The Digital Lizard Blog

Designing for Digital Printing

Submitted by Janice O'Driscoll on March 16, 2017 at 2:01 PM

Designing for Digital Printing.jpg

As little as five years ago, designers had to make some serious concessions when preparing a file for digital printing. Substrates and personalization were limited. Quality was inconsistent. And Pantone matching? Fuggetaboutit.

Fortunately, all this has changed. Digital printing has become one of the most versatile opportunities in marketing and publishing. But to get the most value from digital printing, you need to leverage its full potential. This means understanding its capabilities and limitations, and applying these for best effect.

Quantities, Color-Matching & Substrates
While digital printing is great for many applications, sometimes color-copying or offset is a better choice. If you have 10 flyers and color/paper weight is not critical, opt for color copies. While the quality may not compare, the per-unit cost may make up for it.

For an absolute 100% PMS match, flawless metallic, or touchplate job, you may wish to go offset. But if your job is low quantity, test it out on digital first. Advances in color on the latest digital presses are amazing. The HP Indigo 12000 and HP Indigo 50000 print almost exact to offset. And an economical, short-run foil stamp may give you a better effect than an inked gold or silver.

Finally, if you haven’t explored digital printing lately, you might be surprised by stock possibilities. There are more than 3,000 substrates “certified” to HP digital presses, and we’re always happy to test out new ones.

Inks & Coatings
When printing digitally, large color blocks can “band” because it’s toner instead of ink. If your design calls for several inches of a solid color, consider adding a subtle pattern into it. Rich blacks may also be an issue. Use mixtures of 30C, 30M, 30Y, and 100K for solid black areas. But remember to keep your type 100K — digital or offset — as a slight shift in registration can make type illegible. And rethink your grays. While a 5K versus 15K can be vastly different on uncoated in offset, a 10% shift will be barely discernible digitally.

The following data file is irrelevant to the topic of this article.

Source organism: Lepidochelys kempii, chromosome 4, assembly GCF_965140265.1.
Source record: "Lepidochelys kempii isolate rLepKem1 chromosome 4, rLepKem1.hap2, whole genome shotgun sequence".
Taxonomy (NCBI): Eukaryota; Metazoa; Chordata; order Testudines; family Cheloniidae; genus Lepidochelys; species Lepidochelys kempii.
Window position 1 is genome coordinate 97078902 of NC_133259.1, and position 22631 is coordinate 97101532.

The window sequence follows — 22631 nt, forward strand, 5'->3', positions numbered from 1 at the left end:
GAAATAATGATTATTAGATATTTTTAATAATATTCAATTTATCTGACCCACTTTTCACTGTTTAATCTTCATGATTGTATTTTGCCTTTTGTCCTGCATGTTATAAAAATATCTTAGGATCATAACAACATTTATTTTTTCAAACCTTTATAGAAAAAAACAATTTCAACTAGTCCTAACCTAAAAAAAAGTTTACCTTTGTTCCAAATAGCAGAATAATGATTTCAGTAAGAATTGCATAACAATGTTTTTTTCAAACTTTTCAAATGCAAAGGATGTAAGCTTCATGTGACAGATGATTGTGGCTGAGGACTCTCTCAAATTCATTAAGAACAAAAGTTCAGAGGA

As to coatings, inline digital options are not yet available. While they’re not needed to “seal” against scuffing, coatings such as spot gloss vanish or tinted/textured aqueous can add new dimension. Talk with your supplier about whether you can add them offline.

The best part about printing digitally is that you can personalize every piece at very little cost. If you’re not customizing, you’re missing a huge opportunity. Studies have shown that personalized print achieves 20+% higher returns.

While personalization can open up creativity, there are a few things to keep in mind. If you’re using variable name fields, test out your design with long names instead of “Jane” or “John Doe.” The U.K. Government Data Standards Catalogue suggests allowing 70 total characters to accommodate hyphenated or multicultural surnames. If you’re using variable photos, make sure the ones you supply are a consistent aspect ratio and work with the designated variable image box. Finally, double check your pURLs, and test scan personalized 2D barcodes on an actual printed sample before full production. Readability may change on different substrates.

Digital print technologies can vary by vendor, so be cautious. The capabilities of one press may be vastly different from another. Want to see how your design might appear when printed? Send us your file, and we’ll be happy to run a free proof. Call Digital Lizard 702.852.3400 today or click below.

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